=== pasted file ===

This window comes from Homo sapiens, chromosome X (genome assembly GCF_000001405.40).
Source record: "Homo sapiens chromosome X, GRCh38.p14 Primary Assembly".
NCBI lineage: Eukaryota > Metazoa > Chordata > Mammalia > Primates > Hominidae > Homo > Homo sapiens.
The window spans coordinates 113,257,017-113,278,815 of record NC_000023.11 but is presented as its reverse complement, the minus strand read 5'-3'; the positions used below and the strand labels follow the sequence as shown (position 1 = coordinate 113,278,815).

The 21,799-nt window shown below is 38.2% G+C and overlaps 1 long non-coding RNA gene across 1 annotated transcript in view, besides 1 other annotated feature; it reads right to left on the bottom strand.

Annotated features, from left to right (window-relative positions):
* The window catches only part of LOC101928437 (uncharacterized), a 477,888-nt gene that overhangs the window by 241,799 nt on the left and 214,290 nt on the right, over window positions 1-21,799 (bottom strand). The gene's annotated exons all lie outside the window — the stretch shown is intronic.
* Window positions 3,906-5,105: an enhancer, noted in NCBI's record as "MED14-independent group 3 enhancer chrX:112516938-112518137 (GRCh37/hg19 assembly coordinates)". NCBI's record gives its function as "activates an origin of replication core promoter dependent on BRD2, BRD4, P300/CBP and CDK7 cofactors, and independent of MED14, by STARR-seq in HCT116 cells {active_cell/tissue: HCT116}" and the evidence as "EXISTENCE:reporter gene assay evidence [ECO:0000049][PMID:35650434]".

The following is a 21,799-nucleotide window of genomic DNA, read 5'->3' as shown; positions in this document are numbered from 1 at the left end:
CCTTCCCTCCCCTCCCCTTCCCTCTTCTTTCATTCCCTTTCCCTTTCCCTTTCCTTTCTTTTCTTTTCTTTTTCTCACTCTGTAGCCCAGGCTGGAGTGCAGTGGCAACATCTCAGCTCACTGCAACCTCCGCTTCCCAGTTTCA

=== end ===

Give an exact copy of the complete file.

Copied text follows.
This window comes from Homo sapiens, chromosome X (genome assembly GCF_000001405.40).
Source record: "Homo sapiens chromosome X, GRCh38.p14 Primary Assembly".
NCBI lineage: Eukaryota > Metazoa > Chordata > Mammalia > Primates > Hominidae > Homo > Homo sapiens.
The window spans coordinates 113,257,017-113,278,815 of record NC_000023.11 but is presented as its reverse complement, the minus strand read 5'-3'; the positions used below and the strand labels follow the sequence as shown (position 1 = coordinate 113,278,815).

The 21,799-nt window shown below is 38.2% G+C and overlaps 1 long non-coding RNA gene across 1 annotated transcript in view, besides 1 other annotated feature; it reads right to left on the bottom strand.

Annotated features, from left to right (window-relative positions):
* The window catches only part of LOC101928437 (uncharacterized), a 477,888-nt gene that overhangs the window by 241,799 nt on the left and 214,290 nt on the right, over window positions 1-21,799 (bottom strand). The gene's annotated exons all lie outside the window — the stretch shown is intronic.
* Window positions 3,906-5,105: an enhancer, noted in NCBI's record as "MED14-independent group 3 enhancer chrX:112516938-112518137 (GRCh37/hg19 assembly coordinates)". NCBI's record gives its function as "activates an origin of replication core promoter dependent on BRD2, BRD4, P300/CBP and CDK7 cofactors, and independent of MED14, by STARR-seq in HCT116 cells {active_cell/tissue: HCT116}" and the evidence as "EXISTENCE:reporter gene assay evidence [ECO:0000049][PMID:35650434]".

The following is a 21,799-nucleotide window of genomic DNA, read 5'->3' as shown; positions in this document are numbered from 1 at the left end:
CCTTCCCTCCCCTCCCCTTCCCTCTTCTTTCATTCCCTTTCCCTTTCCCTTTCCTTTCTTTTCTTTTCTTTTTCTCACTCTGTAGCCCAGGCTGGAGTGCAGTGGCAACATCTCAGCTCACTGCAACCTCCGCTTCCCAGTTTCA